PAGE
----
Natural Resources - Sturgeon Restoration

Lake Sturgeon

Lake Sturgeon (Acipenser fulvescens) were once present in the St. Louis River. Habitat degradation through dams and land uses and over fishing have caused sturgeon to be considered nearly extirpated in the portion of the St. Louis River upstream of the Fond du Lac Dam. Lake Sturgeon are a long lived fish, but also are slow to reach reproductive maturity. Fond du Lac Natural Resources Program began a reintroduction program in 1998 by placing sturgeon eggs in nesting boxes into the St. Louis River system. The source of eggs was a river system in Wisconsin which supports a strain of sturgeon that spend their lifetime in a riverine environment. Most sturgeon will spend a portion of their life in the river they hatch from, but eventually migrate to lakes. The thought at the time of the implementation of this restoration plan was to stock the river with river resident sturgeon, reducing the likelihood of downstream migration. If fish were to migrate downstream on the St. Louis River they would need to survive passage through the five major dams in order to reach Lake Superior.

Although this plan was well intentioned, genetic concerns have caused us to seek a new source of eggs for stocking. The lower St. Louis River was being stocked with sturgeon from the same source of eggs, but ceased out of concern for the genetic integrity of other sturgeon fisheries in Lake Superior. In keeping with the prevailing notion of genetic integrity, Fond du Lac acquired eggs from the Sturgeon River in Michigan which is a tributary to Lake Superior in 2006. As part of interstate transport and stocking, fish health must be determined before stocking can take place. The testing that is done requires holding eggs in a hatchery until the tissues of the parent fish pass certain tests. Michigan DNR provided this service, but with the onset of concern over Viral Hemorrhagic Septicemia (VHS) in Great Lakes fish, they have temporarily ceased holding fish from the Great Lakes in order to protect the hatcheries from contamination. In 2007, numerous state and federal agencies are conducting testing to identify the spread of VHS and ways to safely incubate fish while protecting inland waters from infestation of this deadly disease. Once a safe method and egg source are located, we look to resume stocking sturgeon in the upper St. Louis River system.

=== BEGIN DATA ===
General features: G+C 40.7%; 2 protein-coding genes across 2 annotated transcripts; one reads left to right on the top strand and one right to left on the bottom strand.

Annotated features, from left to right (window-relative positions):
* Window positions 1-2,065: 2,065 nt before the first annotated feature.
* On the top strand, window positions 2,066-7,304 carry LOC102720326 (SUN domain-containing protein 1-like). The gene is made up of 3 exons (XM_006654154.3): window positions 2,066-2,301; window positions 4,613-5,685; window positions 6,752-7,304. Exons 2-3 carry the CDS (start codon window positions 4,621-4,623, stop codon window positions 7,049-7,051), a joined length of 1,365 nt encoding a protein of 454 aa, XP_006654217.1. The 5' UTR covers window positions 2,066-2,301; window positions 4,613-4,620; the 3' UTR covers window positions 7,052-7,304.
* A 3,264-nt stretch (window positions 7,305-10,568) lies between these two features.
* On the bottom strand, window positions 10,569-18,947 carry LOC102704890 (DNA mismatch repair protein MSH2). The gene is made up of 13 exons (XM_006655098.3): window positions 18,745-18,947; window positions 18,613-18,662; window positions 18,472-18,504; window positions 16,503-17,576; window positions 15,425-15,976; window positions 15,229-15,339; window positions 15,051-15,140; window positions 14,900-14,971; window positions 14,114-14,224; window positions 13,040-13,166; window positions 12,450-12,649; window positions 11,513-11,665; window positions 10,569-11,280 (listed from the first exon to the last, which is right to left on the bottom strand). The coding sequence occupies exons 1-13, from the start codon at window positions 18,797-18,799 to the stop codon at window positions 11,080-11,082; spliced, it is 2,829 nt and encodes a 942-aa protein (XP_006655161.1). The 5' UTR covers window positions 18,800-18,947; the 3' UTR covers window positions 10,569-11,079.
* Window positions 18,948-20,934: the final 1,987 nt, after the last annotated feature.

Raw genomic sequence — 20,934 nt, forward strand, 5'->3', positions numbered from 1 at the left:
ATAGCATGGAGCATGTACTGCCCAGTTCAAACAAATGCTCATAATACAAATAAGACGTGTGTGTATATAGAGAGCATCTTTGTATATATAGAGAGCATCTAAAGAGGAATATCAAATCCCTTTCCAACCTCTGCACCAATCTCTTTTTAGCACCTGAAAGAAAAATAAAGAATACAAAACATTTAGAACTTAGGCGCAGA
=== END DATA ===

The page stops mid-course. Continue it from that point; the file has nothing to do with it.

Besides stocking we conduct population assessments every two years with the assistance of US Fish and Wildlife staff to determine the survival and recruitment of lake sturgeon that we have stocked. In previous surveys no sturgeon have been located, but we have received angler reports of young sturgeon caught. If you are fishing anywhere on the St. Louis or Cloquet Rivers and catch a sturgeon, please photograph it if you can, or document the length and contact our office. With such a large river system it is difficult to capture so few fish in the time we spend on the water, so information from the public is welcomed.

For more information on sturgeon please visit these links.